But I don't work there and don't have to live with the harsh realities of life at I simply find it interesting to observe that they have used what seems to be their most valuable real-estate for two elements that would seem more at home in print or other forms of media.

Dexter Sinister presents (Easily mistaken for the infinity sign) 2/9 9pm

Please come to Dexter Sinister this FRIDAY FEBRUARY 9 2007 for a book
launch of PHILIP, a novel by Mark Aerial Waller, Heman Chong, Cosmin
Costinas, Rosemary Heather, Francis McKee, David Reinfurt, Steve Rushton &
Leif Magne Tangen

and, Larissa Harris will be reading (quietly, in the corner and on a
never-ending loop) "The Seventh Voyage" from Star Diaries: Further
Reminiscences Of Ijon Tichy by Stanislaw Lem

and, Three (quite short) videos are presented by Mai Abu ElDahab (also in
a never-ending loop)

Easily mistaken for the infinity sign, the Lissajous Figure is a
horizontal figure-eight named after French physicist and mathematician
Jules Antoine Lissajous (1822-1880). The shape is drawn by plotting a
two-variable parametric equation as it calculates and recalculates itself
over time. The resulting figure is the picture of two systems falling into
and out of phase.

Dexter Sinister
Just-In-Time Workshop & Occasional Bookstore
38 Ludlow Street (Basement)
New York City

Beatriz Colomina @ Sculpture Center 2/11 5pm

Sunday, February 11, 5pm

Beatriz Colomina is an internationally acclaimed theorist, historian of architecture, and Director
of the Program in Media and Modernity at Princeton University. Colomina presents her research
“X-Ray Architecture: Illness as Metaphor,” and shares news of her recent publications.

Sculpture Center

44-19 Purves Street

Long Island City, NY 11101

February Events @ Storefront for Art and Architecture

Saturday, February 10, 2007 at  6.30 PM
will discuss architectural publishing in New York during the 1970s.

Monday, February 19, 2007 at 7.30 PM
A screening of the Brazilian documentary EDIFICIO MASTER

Tuesday, February 20, 2007 from 6 to 8 PM
Book Signing Party
(Princeton Architectural Press/ 2006).

Tuesday, February 27, 2007 from 6.30 to 8.30 PM
a symposium on the legacy of Yona Friedman
at The Drawing Center co-presented with Storefront for Art and
Architecture, the first panel includes curator Katherine Carl and
artists  Caitlin Masley and Michael Rakowitz and architectural
historian Nina Rappaport.  The second panel is moderated by Joseph
Grima, Director, Storefront for Art and Architecture, and features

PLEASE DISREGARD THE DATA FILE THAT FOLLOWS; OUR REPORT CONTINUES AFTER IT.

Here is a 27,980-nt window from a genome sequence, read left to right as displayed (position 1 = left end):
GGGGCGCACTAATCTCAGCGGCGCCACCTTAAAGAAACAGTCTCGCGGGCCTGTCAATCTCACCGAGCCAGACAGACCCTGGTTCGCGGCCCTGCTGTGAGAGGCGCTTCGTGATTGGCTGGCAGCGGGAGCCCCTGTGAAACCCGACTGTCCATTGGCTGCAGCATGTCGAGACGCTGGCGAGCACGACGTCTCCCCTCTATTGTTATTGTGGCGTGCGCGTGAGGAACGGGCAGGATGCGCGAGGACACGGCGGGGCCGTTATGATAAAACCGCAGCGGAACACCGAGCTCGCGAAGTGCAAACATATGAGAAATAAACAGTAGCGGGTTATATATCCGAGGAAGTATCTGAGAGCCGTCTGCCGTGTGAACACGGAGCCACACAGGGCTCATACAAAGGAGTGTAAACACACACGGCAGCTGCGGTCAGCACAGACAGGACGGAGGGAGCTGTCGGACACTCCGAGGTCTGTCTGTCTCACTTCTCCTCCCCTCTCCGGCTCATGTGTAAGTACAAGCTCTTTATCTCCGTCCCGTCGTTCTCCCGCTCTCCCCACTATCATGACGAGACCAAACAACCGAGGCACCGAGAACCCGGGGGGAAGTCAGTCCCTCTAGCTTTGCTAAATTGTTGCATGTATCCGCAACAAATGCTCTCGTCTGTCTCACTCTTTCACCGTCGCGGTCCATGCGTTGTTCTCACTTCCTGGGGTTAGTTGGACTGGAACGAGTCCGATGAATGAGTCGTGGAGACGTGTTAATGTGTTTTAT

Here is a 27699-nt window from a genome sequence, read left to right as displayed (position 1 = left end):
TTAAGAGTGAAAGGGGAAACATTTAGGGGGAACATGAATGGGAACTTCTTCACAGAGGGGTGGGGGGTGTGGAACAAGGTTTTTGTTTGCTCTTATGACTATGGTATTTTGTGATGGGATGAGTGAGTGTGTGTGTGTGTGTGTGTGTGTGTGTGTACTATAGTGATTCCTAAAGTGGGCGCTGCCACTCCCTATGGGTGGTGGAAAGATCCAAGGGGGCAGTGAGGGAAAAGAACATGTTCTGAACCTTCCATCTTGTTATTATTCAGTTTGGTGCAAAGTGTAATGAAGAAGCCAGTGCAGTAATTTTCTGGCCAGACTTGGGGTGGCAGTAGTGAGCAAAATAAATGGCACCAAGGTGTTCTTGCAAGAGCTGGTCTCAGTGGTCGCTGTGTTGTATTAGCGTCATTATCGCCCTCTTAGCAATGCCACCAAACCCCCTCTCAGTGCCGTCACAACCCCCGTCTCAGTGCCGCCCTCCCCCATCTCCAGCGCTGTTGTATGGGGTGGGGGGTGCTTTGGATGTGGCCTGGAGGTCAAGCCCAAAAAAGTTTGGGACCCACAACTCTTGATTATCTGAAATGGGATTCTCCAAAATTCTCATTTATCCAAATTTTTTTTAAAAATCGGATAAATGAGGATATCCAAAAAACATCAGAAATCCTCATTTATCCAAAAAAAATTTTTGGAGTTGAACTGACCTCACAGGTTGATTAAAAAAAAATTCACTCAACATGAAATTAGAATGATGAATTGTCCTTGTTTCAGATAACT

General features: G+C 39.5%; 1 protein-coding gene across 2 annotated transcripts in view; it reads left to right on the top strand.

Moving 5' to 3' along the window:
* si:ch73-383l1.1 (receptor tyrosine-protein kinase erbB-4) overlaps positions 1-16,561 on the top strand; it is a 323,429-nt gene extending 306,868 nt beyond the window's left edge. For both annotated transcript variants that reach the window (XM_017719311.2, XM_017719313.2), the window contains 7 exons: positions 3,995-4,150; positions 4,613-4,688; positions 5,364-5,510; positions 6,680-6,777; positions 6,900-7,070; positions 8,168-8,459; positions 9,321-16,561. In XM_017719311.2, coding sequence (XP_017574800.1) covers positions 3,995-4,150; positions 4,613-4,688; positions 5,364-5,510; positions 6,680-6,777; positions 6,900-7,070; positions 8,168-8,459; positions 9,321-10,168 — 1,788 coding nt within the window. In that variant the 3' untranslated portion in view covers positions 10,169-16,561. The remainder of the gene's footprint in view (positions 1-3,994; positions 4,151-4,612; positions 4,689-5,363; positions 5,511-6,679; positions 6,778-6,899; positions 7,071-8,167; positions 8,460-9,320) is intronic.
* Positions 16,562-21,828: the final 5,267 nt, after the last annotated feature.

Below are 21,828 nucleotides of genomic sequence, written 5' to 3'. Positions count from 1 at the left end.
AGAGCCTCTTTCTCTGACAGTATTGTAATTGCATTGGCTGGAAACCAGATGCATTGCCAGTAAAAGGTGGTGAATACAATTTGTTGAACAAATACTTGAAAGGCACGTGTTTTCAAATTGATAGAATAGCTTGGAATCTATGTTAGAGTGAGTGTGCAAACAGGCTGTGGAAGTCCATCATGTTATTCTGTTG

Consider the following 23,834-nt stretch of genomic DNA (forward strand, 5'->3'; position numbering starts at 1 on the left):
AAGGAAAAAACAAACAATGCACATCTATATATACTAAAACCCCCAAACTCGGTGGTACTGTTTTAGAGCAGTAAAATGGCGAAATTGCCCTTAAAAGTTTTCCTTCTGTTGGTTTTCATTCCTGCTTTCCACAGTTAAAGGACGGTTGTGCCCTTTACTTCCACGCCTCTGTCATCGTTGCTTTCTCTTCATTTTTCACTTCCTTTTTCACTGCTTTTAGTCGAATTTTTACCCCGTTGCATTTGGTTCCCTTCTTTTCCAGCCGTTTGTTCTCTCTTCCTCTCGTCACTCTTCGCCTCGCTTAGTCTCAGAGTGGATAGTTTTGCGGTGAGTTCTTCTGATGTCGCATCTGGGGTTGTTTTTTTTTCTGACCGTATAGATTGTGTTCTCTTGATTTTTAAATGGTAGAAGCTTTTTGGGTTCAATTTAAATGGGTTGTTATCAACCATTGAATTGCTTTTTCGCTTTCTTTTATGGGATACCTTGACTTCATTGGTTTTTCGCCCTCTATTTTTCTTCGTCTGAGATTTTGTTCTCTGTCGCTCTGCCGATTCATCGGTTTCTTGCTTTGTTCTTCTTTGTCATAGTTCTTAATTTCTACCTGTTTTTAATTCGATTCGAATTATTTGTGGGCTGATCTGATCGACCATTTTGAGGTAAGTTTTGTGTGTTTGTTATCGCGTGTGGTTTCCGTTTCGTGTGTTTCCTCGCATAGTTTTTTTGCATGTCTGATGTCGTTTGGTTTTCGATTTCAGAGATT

architects Interboro Partners and Srdjan Jovanovic Weiss.


will discuss architectural publishing in New York during the 1970s.

in conjunction with the exhibition CLIP/STAMP/FOLD: THE RADICAL
ARCHITECTURE OF LITTLE MAGAZINES 196x - 197x, Storefront for Art and
Architecture is pleased to present the fifth event in the series

The New York-based publications Pamphlet Architecture, On Site, and
Skyline each offered a view to a critical moment of transformation
in contemporary architecture in the 1970s and covered the New York

architectural scene at a time when the city served as a crossroads
for an international exchange of architectural ideas, giving voice
to the emerging, yet conflicting definitions of postmodern

STEVEN HOLL will speak about the Pamphlet Architecture series which
was founded in 1977 by architects Steven Holl and William Stout as a
venue for publishing the thoughts and works of a younger generation
of architects as an alternative to homogenized architectural
publishing. Each issue was written, illustrated, and designed by a
single architect, which gives each its unique character. Notable
issues in the late 1970s and early 1980s were monographs produced by
Steven Holl, Lebbeus Woods, Zaha Hadid, Mark Mack, and Lars Lerup.
Pamphlet Architecture had an enormous impact and presented the
architects' work, theories, and ideas in modest, affordable
booklets. Pamphlet Architecture is still published and continues to
inspire architects.

SUZANNE STEPHENS will speak about Skyline: The New York Architecture
and Design Review which began monthly publication by the Institute
for Architecture and Urban Studies (IAUS) in New York in 1978.
Andrew MacNair and Craig Owens were editors from 1978 to May 1980,
and after a pause in its publication Suzanne Stephens revitalized
the magazine from October 1981 to March 1983, when it ceased
publication. The magazine's five year run tracks a critical
transformation in contemporary architecture. Its monthly editorial
statement proclaimed: "Published the first day of each month,
Skyline is a central record of events in the New York architectural
community. Its function is triple; the accumulation of information,
the synthesis of that information, and the assessment of its value
and relevance."